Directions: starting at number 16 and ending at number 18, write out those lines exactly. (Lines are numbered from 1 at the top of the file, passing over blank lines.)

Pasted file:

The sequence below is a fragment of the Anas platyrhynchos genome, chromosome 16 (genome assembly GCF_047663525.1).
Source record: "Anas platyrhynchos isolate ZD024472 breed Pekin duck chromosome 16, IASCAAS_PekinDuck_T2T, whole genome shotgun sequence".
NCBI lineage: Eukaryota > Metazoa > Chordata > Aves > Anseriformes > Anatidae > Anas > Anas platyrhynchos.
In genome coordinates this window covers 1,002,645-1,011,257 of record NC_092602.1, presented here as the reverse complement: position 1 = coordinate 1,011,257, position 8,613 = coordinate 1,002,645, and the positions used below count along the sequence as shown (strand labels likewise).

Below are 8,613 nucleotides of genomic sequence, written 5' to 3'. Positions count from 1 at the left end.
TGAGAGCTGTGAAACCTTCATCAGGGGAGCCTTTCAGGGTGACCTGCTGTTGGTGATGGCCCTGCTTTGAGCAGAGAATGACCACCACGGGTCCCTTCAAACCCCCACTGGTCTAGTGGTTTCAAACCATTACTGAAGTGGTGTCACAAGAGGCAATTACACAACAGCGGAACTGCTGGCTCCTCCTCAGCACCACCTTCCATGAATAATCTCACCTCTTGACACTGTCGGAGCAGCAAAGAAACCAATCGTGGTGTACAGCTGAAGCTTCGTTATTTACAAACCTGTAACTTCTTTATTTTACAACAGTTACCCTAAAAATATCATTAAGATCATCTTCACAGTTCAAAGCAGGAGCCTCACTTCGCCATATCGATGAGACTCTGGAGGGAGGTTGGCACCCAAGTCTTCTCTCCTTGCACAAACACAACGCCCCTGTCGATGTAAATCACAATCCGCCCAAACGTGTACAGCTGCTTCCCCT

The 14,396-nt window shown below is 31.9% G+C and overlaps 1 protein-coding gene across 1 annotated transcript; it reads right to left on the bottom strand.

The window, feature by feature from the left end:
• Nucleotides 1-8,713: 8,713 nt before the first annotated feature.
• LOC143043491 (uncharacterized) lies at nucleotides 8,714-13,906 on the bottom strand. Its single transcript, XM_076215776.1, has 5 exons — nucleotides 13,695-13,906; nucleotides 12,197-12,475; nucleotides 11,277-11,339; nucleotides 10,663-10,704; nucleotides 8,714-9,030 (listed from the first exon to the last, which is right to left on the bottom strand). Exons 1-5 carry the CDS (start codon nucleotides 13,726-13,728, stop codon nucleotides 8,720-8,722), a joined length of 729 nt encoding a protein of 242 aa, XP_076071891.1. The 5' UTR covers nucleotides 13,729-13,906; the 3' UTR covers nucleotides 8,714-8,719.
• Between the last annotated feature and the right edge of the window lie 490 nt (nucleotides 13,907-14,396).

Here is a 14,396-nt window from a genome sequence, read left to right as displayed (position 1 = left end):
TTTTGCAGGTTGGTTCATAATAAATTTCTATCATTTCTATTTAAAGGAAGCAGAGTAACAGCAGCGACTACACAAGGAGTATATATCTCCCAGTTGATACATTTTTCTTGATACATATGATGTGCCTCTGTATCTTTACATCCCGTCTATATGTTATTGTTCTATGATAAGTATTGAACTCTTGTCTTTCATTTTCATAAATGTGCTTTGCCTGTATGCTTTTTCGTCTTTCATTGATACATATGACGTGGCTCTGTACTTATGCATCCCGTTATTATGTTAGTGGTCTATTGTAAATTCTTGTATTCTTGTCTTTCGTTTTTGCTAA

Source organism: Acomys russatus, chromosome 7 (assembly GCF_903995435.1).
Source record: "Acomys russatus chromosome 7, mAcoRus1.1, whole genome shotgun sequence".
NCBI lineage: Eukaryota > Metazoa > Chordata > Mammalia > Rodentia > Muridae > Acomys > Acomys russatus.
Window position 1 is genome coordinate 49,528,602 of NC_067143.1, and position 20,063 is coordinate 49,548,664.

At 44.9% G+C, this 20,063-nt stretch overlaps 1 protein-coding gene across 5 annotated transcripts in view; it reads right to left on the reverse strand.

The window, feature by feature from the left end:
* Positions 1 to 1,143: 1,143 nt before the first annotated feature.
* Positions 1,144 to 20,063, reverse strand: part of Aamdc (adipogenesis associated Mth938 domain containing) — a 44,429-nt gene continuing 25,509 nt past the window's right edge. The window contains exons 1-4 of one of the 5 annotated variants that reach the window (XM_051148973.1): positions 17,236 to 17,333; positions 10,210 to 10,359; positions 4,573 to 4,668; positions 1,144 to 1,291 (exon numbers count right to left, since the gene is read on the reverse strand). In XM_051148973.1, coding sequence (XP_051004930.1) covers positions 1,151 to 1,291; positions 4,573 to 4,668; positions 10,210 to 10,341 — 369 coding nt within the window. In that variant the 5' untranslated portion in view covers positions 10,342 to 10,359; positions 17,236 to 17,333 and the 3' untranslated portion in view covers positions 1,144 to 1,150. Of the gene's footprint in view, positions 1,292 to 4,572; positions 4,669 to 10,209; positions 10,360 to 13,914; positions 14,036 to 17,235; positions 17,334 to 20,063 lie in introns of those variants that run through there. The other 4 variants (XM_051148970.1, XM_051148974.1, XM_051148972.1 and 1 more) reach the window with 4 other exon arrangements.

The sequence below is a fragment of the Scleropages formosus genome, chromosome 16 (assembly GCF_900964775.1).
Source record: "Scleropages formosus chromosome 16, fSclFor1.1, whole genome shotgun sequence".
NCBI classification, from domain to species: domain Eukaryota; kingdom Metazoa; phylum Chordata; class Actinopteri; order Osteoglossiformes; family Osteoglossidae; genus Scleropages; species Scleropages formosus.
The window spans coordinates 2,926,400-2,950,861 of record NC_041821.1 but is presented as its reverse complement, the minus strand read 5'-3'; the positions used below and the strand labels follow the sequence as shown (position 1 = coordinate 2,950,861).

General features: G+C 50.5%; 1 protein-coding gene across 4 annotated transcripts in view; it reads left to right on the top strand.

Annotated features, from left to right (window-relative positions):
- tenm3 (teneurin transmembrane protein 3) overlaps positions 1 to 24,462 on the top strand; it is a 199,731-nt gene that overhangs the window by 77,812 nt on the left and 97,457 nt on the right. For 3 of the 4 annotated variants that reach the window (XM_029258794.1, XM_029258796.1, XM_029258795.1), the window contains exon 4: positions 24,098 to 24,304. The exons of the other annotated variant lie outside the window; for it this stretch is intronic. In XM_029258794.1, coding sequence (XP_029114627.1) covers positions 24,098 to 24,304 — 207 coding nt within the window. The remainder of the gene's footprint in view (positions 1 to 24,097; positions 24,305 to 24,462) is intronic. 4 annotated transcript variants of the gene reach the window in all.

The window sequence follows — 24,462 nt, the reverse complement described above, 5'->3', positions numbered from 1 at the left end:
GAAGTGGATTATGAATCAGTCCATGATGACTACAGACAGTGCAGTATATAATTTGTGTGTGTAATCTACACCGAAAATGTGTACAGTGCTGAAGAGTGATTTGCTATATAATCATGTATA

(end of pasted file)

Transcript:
NCBI lineage: Eukaryota > Metazoa > Chordata > Mammalia > Rodentia > Muridae > Acomys > Acomys russatus.
Window position 1 is genome coordinate 49,528,602 of NC_067143.1, and position 20,063 is coordinate 49,548,664.

At 44.9% G+C, this 20,063-nt stretch overlaps 1 protein-coding gene across 5 annotated transcripts in view; it reads right to left on the reverse strand.